Sunday Service: Four Steps to Divinity


Week of Aug 31 – Sept 6, 2014

Last week we published our second article on Sufi spiritual practices of the Naqshbandi Order. This week, however, we get back to basics.

If there is a foundational text for Vedanta, it is the Upanishads—the generalized teachings of the Vedas free from most of the historical and cultural specifics that make foundational spiritual texts appear dated.

This week we feature a short spiritual talk on the Katha Upanishad, one of the most popular Upanishads. It jumps right to the heart of the matter: How to reach divinity in four easy steps (the “easy steps” part is ours, however, as you might guess).

Peter Kowalke


Upanishadic WisdomThis Week’s Spiritual Talk

Divinity in Four Easy Steps

By Peter Kowalke

There’s this line in the Katha Upanishad that succinctly outlines the path to God through our own awareness.

“Beyond the senses is the mind, beyond the mind is the intellect, higher than the intellect is the Great Atman, higher than the Great Atman is the Unmanifest.”

That’s pretty concise. Let’s expand.

The first step is turning inward and ignoring the vast universe of stimulus coming from our five senses. Touch, taste, sight, sound and smell help us explore the world outside ourselves, but this is a distraction when searching for divinity. Divinity is contained in the world around us, but our five senses can’t perceive it; we’re like ants trying to conceptualize an elephant when we rely on our outward senses. So the first step is looking inside ourselves, not outside.

This is an easy step, but hard to sustain; I like thinking, but I’m constantly pulled back to the sense world by people around me, my job, my iPhone, the itch on my leg. Still, I can overcome these distractions.

The next step is focus, also known as engaging the intellect. This also is relatively easy. We must not just think, we must focus on finding divinity. Pickle is a valid topic for finding God, but only if we focus on it with divinity in mind. Lovers are valid topics for thought, but only if we think of them in terms of divinity. This is how prayer works—it focuses our mind on God, which helps with locating and understanding divinity.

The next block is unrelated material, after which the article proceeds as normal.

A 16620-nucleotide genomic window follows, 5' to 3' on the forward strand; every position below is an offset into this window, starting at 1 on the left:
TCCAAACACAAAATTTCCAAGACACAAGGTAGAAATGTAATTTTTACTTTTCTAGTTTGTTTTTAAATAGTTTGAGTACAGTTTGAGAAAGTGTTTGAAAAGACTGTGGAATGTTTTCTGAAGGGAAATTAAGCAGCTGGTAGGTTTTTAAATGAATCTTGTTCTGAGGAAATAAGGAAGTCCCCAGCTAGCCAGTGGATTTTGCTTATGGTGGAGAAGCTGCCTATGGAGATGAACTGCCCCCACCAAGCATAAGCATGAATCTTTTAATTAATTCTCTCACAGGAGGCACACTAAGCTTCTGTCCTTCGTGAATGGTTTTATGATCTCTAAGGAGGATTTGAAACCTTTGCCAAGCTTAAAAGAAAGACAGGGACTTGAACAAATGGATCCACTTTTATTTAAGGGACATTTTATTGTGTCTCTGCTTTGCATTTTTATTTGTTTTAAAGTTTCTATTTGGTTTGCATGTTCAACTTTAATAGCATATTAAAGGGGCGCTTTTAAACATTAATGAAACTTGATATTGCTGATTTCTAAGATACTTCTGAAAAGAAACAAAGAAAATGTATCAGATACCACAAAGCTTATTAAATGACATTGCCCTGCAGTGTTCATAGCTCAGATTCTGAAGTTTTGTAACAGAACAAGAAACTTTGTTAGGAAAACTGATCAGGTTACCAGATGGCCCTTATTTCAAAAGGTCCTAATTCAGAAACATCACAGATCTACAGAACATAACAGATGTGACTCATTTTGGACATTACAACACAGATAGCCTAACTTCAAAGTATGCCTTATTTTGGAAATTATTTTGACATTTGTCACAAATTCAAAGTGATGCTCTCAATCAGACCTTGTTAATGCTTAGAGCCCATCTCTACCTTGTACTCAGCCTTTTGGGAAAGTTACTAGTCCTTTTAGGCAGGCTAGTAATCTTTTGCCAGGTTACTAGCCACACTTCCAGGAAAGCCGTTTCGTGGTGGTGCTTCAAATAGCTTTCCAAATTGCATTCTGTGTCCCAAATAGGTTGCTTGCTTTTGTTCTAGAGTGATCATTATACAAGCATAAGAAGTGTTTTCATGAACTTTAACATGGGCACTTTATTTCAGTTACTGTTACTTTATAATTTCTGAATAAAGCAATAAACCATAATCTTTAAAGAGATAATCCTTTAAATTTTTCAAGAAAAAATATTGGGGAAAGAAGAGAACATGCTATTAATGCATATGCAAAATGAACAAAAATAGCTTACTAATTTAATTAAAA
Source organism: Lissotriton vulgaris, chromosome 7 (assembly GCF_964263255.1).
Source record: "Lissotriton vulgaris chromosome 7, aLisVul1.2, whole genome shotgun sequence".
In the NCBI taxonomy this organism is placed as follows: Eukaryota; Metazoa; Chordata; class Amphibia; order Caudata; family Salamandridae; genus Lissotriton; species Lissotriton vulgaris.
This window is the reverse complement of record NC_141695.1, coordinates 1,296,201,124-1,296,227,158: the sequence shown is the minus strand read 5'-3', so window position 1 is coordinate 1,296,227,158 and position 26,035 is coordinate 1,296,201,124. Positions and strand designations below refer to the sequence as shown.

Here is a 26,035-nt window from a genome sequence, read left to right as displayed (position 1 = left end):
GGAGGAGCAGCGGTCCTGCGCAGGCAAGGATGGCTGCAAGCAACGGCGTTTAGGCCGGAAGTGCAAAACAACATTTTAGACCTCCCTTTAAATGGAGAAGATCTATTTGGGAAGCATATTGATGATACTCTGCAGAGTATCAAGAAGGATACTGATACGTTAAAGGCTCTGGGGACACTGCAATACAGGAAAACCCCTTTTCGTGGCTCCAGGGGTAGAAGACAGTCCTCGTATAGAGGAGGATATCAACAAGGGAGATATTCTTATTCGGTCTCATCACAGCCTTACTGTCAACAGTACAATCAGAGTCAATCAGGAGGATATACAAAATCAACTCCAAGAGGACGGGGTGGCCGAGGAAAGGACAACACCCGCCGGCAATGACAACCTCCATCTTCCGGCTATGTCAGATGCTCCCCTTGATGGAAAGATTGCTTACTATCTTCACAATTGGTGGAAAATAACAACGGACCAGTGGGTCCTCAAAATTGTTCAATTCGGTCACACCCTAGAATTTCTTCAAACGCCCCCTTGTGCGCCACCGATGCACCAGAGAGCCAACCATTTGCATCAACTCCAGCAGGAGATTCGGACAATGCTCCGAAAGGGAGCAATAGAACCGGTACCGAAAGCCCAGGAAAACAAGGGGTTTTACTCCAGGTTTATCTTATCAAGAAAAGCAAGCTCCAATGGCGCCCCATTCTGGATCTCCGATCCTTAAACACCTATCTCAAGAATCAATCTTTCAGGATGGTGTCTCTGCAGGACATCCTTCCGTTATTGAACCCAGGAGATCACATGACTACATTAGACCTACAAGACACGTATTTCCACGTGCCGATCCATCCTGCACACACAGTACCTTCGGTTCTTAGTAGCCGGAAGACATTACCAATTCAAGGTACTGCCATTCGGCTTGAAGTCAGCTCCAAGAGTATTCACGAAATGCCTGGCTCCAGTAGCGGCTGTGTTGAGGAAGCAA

We must separate the wheat from the chaff, basically. Ignore the line noise. Stay on topic. Discern.

(read more)


videoVedanta Television

American Vedanta on YouTube

Finding lasting happiness. Applying the Bhagavad Gita to daily life. Learning about the history of Vedanta in the U.S. These are some of the topics covered at American Vedanta’s YouTube channel. We curate a list of spiritual videos that will help advance your spirituality and expand your mind. When wanting spiritual videos, give our YouTube channel a look.

We also recommend other resources such as Booksaudio lectures and web sites, among other resources.


Spiritual Fitness

Do You have a Spiritual Routine?

Vedanta, if not practical, has no other relevancy. The key to practical Vedanta is an individualized spiritual routine.

There are six components of a good spiritual routine.

Swan1. Find a Community. If you have an existing church, temple or mosque, attend regularly. If not, join our Facebook group and see our list of recommended spiritual organizations.

2. Seek Guidance. Find a mentor within your existing spiritual community or contact us for a referral.

3. Attend Spiritual Services Regularly. If you don’t live near an appropriate spiritual community, we offer a weekly spiritual talk delivered by email, Facebook and Twitter. We also host a regular Vedanta Dinner for those who live in the New York City area.

4. Incorporate Individual Study. We keep a list of books and resources for your individual study needs.

5. Take Responsibility for Your Spiritual Life. Read our talk about listening to your own inner compass and contact us when you have a question that your spiritual community isn’t answering adequately.

6. Leverage Rituals Thoughtfully. As an example, read our essay about the power of saying grace.

Our longer talk about spiritual routine can be found here.

Happy Sunday! Peace be unto you. Peace be unto all.

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